JoJo, One of New York’s Most Important Restaurants, Is Open Again

Broccoli-and-kale salad, six-minute egg, croutons, and mustard vinaigrette with herbs. Photo: Jessica Nash

When Jean-Georges Vongerichten opened his first restaurant, JoJo, in 1991, it was a sensation. The chef had left the four-star Lafayette and its truffled trappings to open a cheaper, casual bistro, a place that was something like the Momofuku or Superiority Burger of its day — a restaurant that somehow single-handedly evolved the entire dining scene by making it more accessible without diminishing the quality of the food. As then-critic Bryan Miller wrote in the New York Times, “In four visits to the two-month-old Jo Jo, I had the impression something seminal was happening … Jo Jo is indeed breaking new ground in its unassuming ways.” Eleven years later, then-Times critic William Grimes maintained its three-star rating after a renovation (calling it “enormously influential” when it opened), and New York’s own Adam Platt reaffirmed its relevance when he ranked it No. 55 on the Platt 101 in 2006. In other words, Jean-Georges may run a globe-spanning empire now, but the chef’s first solo spot was one of the most influential restaurants in this city’s history.

As it happens, the chef intends to keep JoJo relevant. The restaurant went on hiatus last October for what was originally supposed to be just six weeks, but ended up getting a total makeover that lasted more than a year. The dining room has been revamped, and the new menu (see here, and dessert here), as a rep describes it, will be “a mix of farm-to-table dishes with a few JoJo classics that will run every day as ‘plats du jour.’” That means dishes like peekytoe-crab dumpling with Meyer lemon–celeriac infusion; roasted duck breast with hibiscus and honey-glazed pumpkin, wild rice; and turnips; and, of course, a variation on tartare. (Here served spicy in lettuce cups.) The focus on seafood isn’t lost, either, and the classic JoJo specials include dishes like roasted chicken with chickpea fries as well as potato-and-goat-cheese terrine.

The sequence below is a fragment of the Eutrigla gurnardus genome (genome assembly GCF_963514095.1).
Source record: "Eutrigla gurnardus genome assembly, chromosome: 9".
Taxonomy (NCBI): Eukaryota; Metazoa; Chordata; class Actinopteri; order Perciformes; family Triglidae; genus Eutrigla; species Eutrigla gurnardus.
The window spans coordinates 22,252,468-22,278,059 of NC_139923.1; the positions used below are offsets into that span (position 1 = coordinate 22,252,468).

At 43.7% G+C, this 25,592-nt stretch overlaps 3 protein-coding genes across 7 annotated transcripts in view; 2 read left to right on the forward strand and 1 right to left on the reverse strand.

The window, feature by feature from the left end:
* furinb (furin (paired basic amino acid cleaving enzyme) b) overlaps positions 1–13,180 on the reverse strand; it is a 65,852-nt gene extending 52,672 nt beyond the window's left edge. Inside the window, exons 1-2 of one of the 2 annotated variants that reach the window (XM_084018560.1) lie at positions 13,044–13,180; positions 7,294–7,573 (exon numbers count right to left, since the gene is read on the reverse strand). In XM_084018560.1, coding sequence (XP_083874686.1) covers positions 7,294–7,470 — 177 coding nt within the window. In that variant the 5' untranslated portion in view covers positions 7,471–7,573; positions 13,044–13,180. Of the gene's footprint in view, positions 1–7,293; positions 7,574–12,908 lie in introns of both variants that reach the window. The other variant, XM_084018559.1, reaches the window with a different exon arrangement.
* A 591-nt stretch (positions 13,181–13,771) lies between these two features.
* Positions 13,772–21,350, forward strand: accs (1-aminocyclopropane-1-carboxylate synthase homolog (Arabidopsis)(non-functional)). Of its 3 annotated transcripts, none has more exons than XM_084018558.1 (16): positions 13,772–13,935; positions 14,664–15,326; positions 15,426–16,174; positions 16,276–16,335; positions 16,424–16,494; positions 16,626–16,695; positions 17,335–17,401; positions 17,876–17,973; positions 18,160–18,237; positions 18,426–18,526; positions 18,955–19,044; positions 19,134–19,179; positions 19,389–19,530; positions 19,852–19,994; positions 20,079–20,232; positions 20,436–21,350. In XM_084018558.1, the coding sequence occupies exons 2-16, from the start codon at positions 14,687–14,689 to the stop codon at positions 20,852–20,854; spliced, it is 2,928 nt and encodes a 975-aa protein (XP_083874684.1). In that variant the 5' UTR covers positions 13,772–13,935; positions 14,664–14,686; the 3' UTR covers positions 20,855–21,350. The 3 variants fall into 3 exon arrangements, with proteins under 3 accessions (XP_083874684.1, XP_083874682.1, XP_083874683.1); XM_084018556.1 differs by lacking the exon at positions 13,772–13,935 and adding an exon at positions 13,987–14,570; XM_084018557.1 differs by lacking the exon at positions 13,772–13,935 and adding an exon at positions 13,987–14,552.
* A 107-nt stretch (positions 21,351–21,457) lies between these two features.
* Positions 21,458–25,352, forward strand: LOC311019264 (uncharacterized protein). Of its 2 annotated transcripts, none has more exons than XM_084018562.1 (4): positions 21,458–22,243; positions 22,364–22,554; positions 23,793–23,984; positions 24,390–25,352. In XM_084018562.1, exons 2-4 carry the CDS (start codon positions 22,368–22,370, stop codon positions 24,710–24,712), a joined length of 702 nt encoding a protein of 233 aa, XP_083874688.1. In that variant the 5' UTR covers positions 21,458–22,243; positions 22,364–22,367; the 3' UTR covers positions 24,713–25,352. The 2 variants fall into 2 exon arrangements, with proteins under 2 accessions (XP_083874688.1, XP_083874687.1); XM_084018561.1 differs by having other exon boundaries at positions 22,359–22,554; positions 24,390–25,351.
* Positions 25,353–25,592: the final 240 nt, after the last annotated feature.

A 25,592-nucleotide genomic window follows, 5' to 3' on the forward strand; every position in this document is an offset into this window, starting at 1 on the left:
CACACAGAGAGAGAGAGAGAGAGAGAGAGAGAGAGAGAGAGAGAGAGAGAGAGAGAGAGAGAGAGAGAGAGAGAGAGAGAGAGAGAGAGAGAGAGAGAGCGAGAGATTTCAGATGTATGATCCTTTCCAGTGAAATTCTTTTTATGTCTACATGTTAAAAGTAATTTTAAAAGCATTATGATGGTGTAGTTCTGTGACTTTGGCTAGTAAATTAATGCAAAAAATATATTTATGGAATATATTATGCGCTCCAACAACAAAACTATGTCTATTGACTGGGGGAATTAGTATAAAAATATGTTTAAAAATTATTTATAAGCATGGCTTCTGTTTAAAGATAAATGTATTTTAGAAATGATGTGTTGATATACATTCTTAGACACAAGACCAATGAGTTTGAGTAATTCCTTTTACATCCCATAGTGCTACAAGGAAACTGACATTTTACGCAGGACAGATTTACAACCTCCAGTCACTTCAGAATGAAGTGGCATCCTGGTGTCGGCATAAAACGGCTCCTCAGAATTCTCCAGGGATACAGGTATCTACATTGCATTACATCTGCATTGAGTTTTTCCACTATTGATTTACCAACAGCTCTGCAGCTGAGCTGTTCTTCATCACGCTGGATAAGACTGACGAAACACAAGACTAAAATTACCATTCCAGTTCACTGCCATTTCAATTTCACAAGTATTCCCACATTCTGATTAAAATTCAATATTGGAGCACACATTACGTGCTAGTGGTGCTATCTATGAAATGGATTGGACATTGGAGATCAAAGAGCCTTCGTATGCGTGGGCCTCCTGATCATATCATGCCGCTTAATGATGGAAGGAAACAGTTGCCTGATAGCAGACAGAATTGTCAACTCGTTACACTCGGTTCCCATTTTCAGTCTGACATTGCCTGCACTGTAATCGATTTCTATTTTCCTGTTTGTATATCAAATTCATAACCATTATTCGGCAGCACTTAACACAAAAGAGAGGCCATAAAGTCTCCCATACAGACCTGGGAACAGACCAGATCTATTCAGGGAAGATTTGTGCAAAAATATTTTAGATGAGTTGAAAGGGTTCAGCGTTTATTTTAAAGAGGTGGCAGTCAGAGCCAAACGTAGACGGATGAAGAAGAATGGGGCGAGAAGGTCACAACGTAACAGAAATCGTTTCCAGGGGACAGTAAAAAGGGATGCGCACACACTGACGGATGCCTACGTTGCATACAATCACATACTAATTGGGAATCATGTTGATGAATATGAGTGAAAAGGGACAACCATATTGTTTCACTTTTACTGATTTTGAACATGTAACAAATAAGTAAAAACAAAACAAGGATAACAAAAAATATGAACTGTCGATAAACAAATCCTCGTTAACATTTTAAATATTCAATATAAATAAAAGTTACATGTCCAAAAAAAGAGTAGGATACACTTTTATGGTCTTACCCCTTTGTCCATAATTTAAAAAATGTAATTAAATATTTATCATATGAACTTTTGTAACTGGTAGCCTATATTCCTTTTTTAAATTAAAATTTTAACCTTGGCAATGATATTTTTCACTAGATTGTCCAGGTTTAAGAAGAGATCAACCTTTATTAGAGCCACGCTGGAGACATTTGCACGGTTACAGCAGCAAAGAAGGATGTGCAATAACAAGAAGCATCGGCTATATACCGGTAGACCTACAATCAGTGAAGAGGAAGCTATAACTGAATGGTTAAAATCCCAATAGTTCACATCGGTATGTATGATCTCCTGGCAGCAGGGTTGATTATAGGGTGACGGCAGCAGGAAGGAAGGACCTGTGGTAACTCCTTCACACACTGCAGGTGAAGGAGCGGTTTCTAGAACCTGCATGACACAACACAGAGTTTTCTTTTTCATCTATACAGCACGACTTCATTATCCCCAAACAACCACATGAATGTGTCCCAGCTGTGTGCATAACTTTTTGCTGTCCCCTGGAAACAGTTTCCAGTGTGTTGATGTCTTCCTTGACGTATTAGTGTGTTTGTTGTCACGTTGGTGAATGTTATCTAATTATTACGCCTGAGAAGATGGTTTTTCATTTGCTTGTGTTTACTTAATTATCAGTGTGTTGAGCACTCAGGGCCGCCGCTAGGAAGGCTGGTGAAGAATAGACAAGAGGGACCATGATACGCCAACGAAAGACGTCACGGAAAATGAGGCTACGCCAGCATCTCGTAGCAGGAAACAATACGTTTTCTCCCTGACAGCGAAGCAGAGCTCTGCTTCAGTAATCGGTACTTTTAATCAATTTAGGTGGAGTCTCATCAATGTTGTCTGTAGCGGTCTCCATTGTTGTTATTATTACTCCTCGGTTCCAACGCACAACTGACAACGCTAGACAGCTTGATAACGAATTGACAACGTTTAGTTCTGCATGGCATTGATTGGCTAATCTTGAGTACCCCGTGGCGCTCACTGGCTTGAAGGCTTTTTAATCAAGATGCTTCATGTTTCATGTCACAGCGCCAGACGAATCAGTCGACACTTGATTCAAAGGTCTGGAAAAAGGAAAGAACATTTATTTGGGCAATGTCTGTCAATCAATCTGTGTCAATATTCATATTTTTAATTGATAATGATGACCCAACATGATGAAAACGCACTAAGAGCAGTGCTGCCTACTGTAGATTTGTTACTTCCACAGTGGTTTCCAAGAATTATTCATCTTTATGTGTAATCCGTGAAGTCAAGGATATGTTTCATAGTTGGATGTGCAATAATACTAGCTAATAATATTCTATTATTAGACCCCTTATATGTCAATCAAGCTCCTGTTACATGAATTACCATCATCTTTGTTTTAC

This may be just what Vongerichten needs. He has been on a tear lately. In 2015, he signed on for a 10,000-square-foot restaurant and a 40,000-square-foot marketplace at the South Street Seaport, both of which have yet to open. This year, he’s opened two new restaurants in abcV and Public Kitchen in the Public Hotel. He even met living-meme Salt Bae. Alas, his 2017 batting average hasn’t been perfect. The vegetables-only abcV was well-received, getting a two-star review from both New York’s Adam Platt and the New York Times’ Pete Wells, but both of those critics, along with Eater NY’s Ryan Sutton, were less enthusiastic about Public Kitchen. Platt wrote that the restaurant felt like it came “from some generic, vacantly glitzy precinct of Vegas or L.A.” — while in his zero-star review, Sutton panned it as the “city’s worst new restaurant.” And while he’s been busy opening new restaurants, his flagship Jean-Georges lost a Michelin star. (The restaurant also found itself in the news following a report of sexual-harassment allegations against former pastry chef Johnny Iuzzini.) Revamping JoJo and making it relevant once again, then, is an opportunity to return to the restaurant where Vongerichten first solidified his reputation, and to perhaps remind everyone why they were so excited about his food in the first place.

Roasted duck breast with hibiscus and honey-glazed pumpkin, wild rice, and turnips. Photo: Jessica Nash
Poppy-seed-crusted Faroe Island Salmon with carrot-coconut sauce, roasted carrots, and basil. Photo: Jessica Nash
Madai carpaccio with lemon granite, horseradish, olive oil, and sea salt. Photo: Jessica Nash
It’s a very different looking room. Photo: Jessica Nash
Racy. Photo: Jessica Nash
It’s back. Photo: Jessica Nash

JoJo, 160 E. 64th, nr. Lexington Ave.; 212-223-5656

JoJo, One of NYC’s Most Important Restaurants, Is Open Again